Flyers are ticked-off at the Transportation Security Administration once again as the TSA institutes new travel restrictions in the wake of the attempted terrorist attack Christmas Day. The reason they’re upset is deeper than being inconvenienced during the last hour of an international flight. It’s the same reason people are angry at certain companies.
People accept inconveniences every day. We accept the idea of one-way streets and that we must accompany our children at the swimming pool and not just leave them there. We put out our recycling once or twice a week and think nothing of it. We also deal with TV networks that stop showing a particular TV show for a month or two before starting it up again.
Yet we get really annoyed when the TSA institutes new security rules in the face of a new terrorist attack. Actually, we were annoyed already, but now we’re even more annoyed than we were. Why do we pick on the poor TSA?
Flyers pick on the Transportation Security Administration because most of the inconvenient security measures they take make no sense to most people. We don’t understand why we have to take off our shoes, separate our liquids, and separate the computer and the jacket in separate trays. We don’t understand why we can take five 3 oz. bottles on the plane but not one 4 oz. bottle. We don’t understand because the TSA has failed to tell us why or the reason they give is not a good one.
“We’re keeping you safe” is not a good reason when you realize you’ve left your computer back at the Quiznos right after walking past the security gate to leave the basically empty airport and the three (count ‘em, three) TSA employees refuse to let you go back to retrieve it. One of those employees could have escorted me back to the Quiznos (about 500 feet away) but policy is policy.
So what does this have to do with customer service? Everything. As the airline’s customer, I am also the airport’s customer and therefore, the TSA’s customer. My customer experience comes from the combined efforts of all three, plus the various stores and restaurants in the airport, including Quiznos (who found the computer and put it behind the counter so nobody would steal it). And when I, or any other customer isn’t given a good reason for rules and policies, we become angry, frustrated and capable of doing irrational things we wouldn’t normally do, including yell and scream at customer service reps and managers of retail stores.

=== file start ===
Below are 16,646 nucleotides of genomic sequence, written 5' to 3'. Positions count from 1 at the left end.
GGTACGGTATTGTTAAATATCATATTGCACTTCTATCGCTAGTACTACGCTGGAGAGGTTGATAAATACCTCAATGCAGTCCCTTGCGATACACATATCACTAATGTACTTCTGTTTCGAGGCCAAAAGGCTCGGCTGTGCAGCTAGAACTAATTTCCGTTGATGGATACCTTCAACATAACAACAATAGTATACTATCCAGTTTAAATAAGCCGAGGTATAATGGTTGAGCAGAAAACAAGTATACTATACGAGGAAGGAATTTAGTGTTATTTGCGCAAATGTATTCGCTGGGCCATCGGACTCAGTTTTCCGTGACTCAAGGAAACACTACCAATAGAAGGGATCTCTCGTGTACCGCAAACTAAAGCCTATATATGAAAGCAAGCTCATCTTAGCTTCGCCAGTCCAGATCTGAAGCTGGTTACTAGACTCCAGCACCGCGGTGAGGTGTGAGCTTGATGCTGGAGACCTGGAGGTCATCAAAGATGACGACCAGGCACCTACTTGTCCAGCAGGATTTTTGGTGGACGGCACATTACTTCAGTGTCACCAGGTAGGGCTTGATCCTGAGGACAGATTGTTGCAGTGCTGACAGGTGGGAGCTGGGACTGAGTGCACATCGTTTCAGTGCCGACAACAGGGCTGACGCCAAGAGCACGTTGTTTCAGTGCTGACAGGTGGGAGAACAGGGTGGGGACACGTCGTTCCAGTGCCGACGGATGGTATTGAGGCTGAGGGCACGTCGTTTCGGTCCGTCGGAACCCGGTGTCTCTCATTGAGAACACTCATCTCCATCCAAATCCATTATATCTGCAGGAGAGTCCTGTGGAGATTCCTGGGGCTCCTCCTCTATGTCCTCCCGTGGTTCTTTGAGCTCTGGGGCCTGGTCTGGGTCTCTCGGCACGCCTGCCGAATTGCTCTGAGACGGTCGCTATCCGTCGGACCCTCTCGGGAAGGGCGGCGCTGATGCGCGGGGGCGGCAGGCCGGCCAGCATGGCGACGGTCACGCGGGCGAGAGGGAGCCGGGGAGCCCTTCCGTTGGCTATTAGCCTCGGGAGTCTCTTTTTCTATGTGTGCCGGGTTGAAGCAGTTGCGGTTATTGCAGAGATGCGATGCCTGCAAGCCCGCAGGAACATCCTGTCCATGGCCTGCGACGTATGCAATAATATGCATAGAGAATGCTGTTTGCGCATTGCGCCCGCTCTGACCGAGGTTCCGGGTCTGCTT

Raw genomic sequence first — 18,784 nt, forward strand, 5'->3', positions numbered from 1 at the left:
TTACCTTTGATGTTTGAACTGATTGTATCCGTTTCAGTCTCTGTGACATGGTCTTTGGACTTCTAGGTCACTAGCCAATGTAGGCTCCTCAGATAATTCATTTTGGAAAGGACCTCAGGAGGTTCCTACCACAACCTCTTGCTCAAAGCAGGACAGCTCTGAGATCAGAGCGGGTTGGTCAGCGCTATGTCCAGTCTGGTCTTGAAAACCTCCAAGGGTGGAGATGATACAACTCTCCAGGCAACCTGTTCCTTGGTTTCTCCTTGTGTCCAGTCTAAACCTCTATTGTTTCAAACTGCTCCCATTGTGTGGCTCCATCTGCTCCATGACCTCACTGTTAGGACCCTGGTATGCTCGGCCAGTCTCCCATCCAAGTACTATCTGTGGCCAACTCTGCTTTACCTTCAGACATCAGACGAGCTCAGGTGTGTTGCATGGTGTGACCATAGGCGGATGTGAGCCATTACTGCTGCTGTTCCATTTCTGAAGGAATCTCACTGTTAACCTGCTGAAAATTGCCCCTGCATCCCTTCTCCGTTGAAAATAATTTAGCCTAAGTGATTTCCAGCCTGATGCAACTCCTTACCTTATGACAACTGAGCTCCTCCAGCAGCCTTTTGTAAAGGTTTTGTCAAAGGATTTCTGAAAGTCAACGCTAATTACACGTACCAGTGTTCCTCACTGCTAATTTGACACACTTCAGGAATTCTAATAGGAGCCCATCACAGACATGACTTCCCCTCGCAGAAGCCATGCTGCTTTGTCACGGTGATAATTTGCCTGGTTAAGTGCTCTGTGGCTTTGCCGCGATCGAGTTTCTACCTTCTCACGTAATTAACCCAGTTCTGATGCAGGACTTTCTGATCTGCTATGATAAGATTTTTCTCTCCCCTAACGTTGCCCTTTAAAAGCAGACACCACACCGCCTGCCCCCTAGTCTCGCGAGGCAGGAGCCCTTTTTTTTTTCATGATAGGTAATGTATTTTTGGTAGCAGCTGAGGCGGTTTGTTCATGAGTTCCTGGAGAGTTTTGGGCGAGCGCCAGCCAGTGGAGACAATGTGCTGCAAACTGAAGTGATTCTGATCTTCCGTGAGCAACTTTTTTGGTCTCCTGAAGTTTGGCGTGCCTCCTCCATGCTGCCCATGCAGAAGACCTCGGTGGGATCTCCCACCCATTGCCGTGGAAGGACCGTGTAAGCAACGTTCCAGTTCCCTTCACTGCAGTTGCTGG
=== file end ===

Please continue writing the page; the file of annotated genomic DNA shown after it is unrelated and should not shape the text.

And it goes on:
What policies do you have and how are you explaining them to customers? Does each of your policies and rules have a good reason for being a policy? If they do, explain the reason to your customers when they protest the rule – but it had better be a good reason. “We’ll lose money if the coupon is turned in a day late” is not anything the customer cares about. The customer only knows she couldn’t get there yesterday because there were six inches of snow on the ground.
People understand we need rules, even those which are inconvenient. They also understand that the customer/provider relationship is a two-way conversation: I will abide by your rule and accept the inconvenience if you tell me why it’s important and especially, why it benefits me. Keep that in mind when you’re telling a customer he has to wait or can’t have something because you have your rules.
I’ve yet to find anybody who understands how taking away our blankets for the last hour of a flight will make me any safer than I was the day before this incompetent would-be terrorist set his pants on fire. Until they explain that and all the other rules they have, people will continue to use the TSA as their favorite conversational punching bag.
Tags: airport security, angry customers, bad experience, bad service, customer experience, Customer Experience Ownership, customer service, Flight 253 terrorism, impersonal service, new TSA rules, Northwest Flight 253, Transportation Security Administration, TSA, upset customers